“Residential” is defined as parcels, portions of parcels where people live and sleep for a significant portion of time such that the frequency is reasonably expected to meet the exposure assumptions for generic residential cleanup criteria and includes homes, yards, condominiums and apartments. See MCL 324.20101(ss).

Property Transfer Disclosures

Section 20116 of Part 201 has been revised to clarify that a person who has knowledge or information or is on notice through a recorded instrument that the property is a “facility” shall not transfer that property without providing written notice disclosing the general nature and extent of hazardous substances released and any land or resource use restrictions that are known to apply. See MCL 324.20116(1). A restrictive covenant or notice that is recorded will satisfy this requirement. Id. An owner for which notice has been recorded in connection with a transaction may submit upon the completion of response activities under this Part a certification that the response activity is complete. See MCL 324.20116(2).

New Cleanup Options and Standards

The new amendments also address some of the provisions regarding cleanups. For example, cleanups can address less than all releases, all hazardous substances, contamination in all media, or contamination in all portions of a “facility.” See MCL 324.20118(2). This provision means that a party can clean up one particular release, one type of hazardous substance, contamination in one media or only one area of contamination. Id. This amendment should allow parties greater flexibility in undertaking cleanups and receiving recognition for the cleanup that is complete.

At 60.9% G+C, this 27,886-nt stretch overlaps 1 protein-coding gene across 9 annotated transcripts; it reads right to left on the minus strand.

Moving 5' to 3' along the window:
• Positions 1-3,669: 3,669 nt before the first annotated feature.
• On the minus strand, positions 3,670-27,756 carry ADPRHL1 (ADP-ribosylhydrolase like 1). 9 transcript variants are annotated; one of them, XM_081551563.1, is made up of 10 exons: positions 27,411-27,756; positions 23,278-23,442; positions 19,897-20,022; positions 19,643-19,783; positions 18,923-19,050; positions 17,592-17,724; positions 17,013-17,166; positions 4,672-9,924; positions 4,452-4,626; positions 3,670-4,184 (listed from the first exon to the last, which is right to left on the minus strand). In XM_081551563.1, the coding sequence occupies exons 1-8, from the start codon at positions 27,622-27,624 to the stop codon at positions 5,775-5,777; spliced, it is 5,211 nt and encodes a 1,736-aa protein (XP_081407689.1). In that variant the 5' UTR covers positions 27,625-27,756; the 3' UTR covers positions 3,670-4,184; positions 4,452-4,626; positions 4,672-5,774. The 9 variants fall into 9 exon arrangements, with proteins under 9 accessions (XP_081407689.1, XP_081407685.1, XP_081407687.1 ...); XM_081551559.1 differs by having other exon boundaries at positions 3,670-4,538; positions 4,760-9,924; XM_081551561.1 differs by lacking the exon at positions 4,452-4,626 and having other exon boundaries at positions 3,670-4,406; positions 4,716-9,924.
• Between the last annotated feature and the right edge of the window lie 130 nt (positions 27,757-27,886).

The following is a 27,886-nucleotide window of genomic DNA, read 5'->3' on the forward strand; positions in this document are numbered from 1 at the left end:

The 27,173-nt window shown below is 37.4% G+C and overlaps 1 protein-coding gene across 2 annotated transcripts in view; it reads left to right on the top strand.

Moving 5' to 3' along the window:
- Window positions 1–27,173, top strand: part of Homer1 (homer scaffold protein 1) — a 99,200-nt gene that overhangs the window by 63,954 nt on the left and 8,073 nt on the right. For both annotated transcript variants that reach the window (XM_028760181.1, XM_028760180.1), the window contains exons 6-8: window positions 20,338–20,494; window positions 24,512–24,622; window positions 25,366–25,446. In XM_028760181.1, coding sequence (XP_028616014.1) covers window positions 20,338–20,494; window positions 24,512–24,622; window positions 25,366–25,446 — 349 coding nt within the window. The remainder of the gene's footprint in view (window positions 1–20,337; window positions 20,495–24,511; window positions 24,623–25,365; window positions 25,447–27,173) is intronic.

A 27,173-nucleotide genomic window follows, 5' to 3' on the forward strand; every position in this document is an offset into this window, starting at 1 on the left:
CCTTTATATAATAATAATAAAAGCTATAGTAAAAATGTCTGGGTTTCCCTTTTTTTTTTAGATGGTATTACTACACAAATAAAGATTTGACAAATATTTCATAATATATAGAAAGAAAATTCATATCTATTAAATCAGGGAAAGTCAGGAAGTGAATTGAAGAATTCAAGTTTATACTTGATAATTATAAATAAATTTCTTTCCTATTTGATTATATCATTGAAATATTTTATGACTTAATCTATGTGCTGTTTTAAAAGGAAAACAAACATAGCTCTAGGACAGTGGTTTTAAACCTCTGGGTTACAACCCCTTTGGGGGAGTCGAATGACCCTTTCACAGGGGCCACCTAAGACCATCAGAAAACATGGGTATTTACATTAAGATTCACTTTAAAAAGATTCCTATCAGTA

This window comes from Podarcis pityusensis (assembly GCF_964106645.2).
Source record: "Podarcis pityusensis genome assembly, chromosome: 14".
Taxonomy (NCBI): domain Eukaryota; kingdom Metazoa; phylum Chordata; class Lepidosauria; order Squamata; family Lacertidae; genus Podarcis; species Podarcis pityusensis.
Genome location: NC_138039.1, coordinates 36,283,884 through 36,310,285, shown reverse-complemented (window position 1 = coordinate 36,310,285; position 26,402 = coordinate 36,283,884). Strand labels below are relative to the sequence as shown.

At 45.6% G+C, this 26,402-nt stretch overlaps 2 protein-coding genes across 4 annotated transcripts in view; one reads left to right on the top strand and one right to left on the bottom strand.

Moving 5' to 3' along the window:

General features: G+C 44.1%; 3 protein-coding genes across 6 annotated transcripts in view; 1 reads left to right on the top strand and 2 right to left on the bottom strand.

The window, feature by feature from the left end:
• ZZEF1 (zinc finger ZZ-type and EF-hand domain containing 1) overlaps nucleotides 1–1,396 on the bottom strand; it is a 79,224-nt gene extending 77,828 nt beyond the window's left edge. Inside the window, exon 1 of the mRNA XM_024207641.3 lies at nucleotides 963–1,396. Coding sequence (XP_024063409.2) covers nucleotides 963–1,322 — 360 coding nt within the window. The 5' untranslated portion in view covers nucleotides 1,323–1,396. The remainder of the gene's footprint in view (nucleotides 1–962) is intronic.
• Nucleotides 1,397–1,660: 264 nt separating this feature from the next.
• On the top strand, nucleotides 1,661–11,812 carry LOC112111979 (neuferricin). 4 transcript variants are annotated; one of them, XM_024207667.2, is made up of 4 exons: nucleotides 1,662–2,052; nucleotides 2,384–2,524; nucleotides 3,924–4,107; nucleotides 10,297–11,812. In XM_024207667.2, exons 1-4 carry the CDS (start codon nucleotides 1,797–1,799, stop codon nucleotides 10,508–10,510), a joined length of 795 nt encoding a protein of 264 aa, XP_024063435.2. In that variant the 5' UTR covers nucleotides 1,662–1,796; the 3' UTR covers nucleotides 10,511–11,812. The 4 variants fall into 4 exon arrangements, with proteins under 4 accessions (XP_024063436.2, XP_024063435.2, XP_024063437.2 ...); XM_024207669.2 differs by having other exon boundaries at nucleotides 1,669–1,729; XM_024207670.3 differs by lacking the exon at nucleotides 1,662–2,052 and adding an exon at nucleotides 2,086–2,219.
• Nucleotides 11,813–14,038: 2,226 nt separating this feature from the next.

The legislation clarifies the definition of "background concentration." See MCL 324.20101(e). It also clarifies that an immediate response to stop and prevent a release at a "source" relates to storage, handling, distribution or processing equipment from which the release originates and enters the environment. MCL 324.20101(zz). Immediate measures required in response to a release are conditioned not only on whether they are technically practical and cost effective but also on whether they are needed to abate an unacceptable risk to public health, safety or welfare or the environment. MCL 324.20114(1)(d). Thus "unacceptable risk" trigger is a new qualification. Furthermore, cleanups of liquid phase materials can now be based on best practices of the American Society for Testing and Materials and the Interstate Technical and Regulatory Council, which focus on nonaqueous phase liquids. (NAPLs).

Restrictive Covenants, Ordinances or Other Restriction Options

The legislation intends to recognize that restrictive or limited cleanups can be accomplished not only through restrictive covenants but also through institutional controls such as an ordinance or alternative instruments. See MCL 324.20121. The legislation appears to eliminate the past preference for restrictive covenants by eliminating a requirement to show "impracticality" before opting for ordinances as an institutional control. MCL 324.20121(8). This legislation also recognizes several other options such as licenses, agreements, and other documents accepted by the MDEQ as alternate institutional control mechanisms.